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    Nice looking seat. I emailed him and said I would buy it if he would (I'd pay) ship it to me.
  15. folmonty

    folmonty Been here awhile

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    Outstanding story Barry. One never knows where the Wubya might show up. Your travel log sure speaks volumes to it's versatility. I'd like to read your entire story as "the year in review." Bet there's some great memories eh? Wubya running with the big dogs!
  16. ORexpat

    ORexpat Oregon Expatriate

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    I had a dremel when I did mine. With a 90 degree attachment it's pretty easy. Used a short conical dremel tool to bore through the cap. I recall I used a nail or an awl to pop the cap out.

    I suspect that the cost of a dremel tool is worth it compared to pulling the carbs just to remove the airscrew caps. :deal

    BTW, thanks for the compliments on the photos and riding area. The riding's indeed fine-almost makes up for having to live in the DC metro area! :rofl
  17. Speedo66

    Speedo66 Transient

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    I used a regular Dremel, came in on an angle with a round head bit, and pulled the cap off with a little hook tool.

    Did all with the carbs on, no need to remove.

    The Cap't Jake thread on shimming the needles is still down, it's pretty straight forward though. Just remove enough stuff over the carbs until you're able to unscrew and remove the tops of the carbs. Then lift up needle and rubber diaphragm, remove needle and put the shim/washer on it, return needle to carb, and put everything back together.

    The only thing I don't remember is the thickness/size of the washer. :huh

    *TIP* I remember in the thread he cautioned to put a rag to cover the gap in the engine below the carbs so if you dropped a screw, etc., it wouldn't be lost.

    Barnone, thanks for the tip on the parts search. I'll try and join and take a look.
  18. zwish

    zwish Adventurer

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    Does anyone happen to know the size of the washer required for the shim mod? Excuse my ignorance on this mod, but it's purpose is to improve fueling, get rid of flat spot in the power delivery, and improves warmup time, correct?

    I'm going to hopefully knock out the shim mod and KAC removal before winter arrives. I commute to work through the winter months. Thanks!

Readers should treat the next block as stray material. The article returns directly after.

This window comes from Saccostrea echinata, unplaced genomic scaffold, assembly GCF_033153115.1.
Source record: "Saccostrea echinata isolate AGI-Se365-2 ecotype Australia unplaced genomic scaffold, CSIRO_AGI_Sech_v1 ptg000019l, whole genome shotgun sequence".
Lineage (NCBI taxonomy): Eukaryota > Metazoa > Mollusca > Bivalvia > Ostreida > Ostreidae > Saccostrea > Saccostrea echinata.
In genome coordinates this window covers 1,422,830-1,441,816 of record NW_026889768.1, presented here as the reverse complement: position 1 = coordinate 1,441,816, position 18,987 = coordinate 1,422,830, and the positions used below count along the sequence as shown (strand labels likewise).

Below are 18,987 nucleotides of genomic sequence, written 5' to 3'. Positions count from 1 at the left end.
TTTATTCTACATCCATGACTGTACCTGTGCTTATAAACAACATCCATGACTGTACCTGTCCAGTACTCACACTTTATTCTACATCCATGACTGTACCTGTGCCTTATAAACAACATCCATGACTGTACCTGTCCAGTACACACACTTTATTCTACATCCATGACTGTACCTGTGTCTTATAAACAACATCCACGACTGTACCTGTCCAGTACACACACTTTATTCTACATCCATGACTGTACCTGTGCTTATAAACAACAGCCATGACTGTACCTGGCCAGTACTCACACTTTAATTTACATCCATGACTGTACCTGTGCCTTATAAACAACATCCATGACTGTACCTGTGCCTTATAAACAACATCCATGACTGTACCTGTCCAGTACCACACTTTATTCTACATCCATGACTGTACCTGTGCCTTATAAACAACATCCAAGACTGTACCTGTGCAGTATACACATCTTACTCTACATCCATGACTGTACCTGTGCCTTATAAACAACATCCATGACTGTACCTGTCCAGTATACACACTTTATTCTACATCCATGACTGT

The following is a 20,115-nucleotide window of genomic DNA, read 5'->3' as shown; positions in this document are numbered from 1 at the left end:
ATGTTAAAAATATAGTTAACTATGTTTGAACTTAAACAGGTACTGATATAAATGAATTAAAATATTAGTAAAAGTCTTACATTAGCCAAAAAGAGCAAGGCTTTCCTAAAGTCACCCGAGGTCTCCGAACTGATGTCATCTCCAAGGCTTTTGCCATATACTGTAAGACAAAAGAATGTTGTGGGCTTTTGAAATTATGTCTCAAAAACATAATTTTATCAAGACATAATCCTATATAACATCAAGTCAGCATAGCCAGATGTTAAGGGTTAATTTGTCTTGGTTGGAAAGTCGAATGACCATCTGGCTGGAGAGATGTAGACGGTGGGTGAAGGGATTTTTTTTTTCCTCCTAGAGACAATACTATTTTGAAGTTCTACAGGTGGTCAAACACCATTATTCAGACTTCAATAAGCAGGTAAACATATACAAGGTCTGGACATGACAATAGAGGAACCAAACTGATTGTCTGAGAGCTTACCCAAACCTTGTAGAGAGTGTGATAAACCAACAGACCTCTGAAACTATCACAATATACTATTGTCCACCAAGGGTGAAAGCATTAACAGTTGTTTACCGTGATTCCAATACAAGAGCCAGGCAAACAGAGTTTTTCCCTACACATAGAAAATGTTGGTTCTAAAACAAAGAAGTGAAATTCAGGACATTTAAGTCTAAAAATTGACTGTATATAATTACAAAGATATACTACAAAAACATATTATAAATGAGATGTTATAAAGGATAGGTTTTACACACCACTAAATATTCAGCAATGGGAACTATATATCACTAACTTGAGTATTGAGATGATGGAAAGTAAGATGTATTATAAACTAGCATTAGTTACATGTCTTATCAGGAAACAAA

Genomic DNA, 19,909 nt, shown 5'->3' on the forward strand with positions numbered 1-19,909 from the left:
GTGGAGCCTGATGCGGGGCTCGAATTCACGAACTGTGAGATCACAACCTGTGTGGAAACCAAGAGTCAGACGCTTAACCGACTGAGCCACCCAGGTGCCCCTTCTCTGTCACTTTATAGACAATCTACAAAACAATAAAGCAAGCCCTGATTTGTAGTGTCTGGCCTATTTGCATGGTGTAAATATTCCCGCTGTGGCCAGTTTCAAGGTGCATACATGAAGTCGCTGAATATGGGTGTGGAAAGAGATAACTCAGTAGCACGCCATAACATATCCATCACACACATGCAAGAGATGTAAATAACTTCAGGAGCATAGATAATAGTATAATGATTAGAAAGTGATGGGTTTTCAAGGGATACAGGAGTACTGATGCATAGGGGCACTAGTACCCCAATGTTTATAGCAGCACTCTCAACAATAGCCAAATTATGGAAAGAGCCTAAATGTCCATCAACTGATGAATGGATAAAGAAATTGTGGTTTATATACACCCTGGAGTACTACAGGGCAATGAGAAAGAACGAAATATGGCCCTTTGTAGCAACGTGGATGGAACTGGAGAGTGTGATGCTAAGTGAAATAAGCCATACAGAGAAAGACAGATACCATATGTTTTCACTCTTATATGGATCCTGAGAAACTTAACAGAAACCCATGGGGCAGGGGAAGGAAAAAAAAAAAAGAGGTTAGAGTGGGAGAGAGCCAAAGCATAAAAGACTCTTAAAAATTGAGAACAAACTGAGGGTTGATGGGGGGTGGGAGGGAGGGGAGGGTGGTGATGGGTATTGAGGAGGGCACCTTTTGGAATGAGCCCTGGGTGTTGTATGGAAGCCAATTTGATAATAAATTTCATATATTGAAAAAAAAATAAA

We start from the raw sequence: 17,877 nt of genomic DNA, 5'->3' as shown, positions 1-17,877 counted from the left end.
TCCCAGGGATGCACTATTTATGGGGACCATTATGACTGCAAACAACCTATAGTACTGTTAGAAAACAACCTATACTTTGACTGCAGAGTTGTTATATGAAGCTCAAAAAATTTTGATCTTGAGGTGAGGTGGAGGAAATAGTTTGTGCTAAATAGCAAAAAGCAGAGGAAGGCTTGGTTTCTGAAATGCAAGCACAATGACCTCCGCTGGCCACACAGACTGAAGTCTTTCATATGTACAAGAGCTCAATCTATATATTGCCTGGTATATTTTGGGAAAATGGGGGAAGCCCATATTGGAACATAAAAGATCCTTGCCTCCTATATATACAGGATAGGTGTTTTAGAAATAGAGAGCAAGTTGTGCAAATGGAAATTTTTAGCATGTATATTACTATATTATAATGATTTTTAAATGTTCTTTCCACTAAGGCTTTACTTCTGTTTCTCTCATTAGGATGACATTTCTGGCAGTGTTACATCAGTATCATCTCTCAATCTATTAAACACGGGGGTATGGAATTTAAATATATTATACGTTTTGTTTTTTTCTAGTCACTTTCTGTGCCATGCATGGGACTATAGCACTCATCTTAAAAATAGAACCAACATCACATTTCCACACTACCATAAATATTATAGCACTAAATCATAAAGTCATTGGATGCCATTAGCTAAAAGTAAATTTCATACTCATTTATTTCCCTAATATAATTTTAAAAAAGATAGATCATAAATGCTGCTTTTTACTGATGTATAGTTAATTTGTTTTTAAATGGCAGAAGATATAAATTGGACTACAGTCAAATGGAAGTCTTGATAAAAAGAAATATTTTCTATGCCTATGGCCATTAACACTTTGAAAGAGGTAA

19. Pigford

    Pigford British

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    The shim size is not hyper-critical, it will effect from approx 1/8 throttle open to 3/4 - or from part throttle to when the needle is clear of the emulsion tube (needle jet) and the main jet is fully open. I'd have thought a 0.5mm thk washer would have a slight effect, combined with doing the pilot jet screw to make it a bit richer.

    Every bike will be slightly different depending on engine condition, fuel type, carb wear, altitude, etc, etc..... so whats been recommended for one bike, won't necessarily be right for yours :huh
  20. ORexpat

    ORexpat Oregon Expatriate

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    I had a couple of shims in mine. They were just tiny washers from the hardware store that were the right size to slip over the needle.

    But I took them out. The only difference I noticed was poorer mileage. If there was any more power with them, the seat of my pants couldn't tell.

    I do have the air system blocked, and the air screws are somewhere around 3 turns out. I still need to get off my lazy seat-of-pants and try the "Jon Haddock" method of getting the air screws right. Not that he's necessarily right either, but it's an easy thing to try.

    (Bike about half warmed up, turn the idle down to where it barely runs, then try to adjust the air screws to the point where you can hear the difference . . . since I don't know exactly what to listen for, it should be fun! :roflThen take the idle back up to the normal 900-1000 rpm).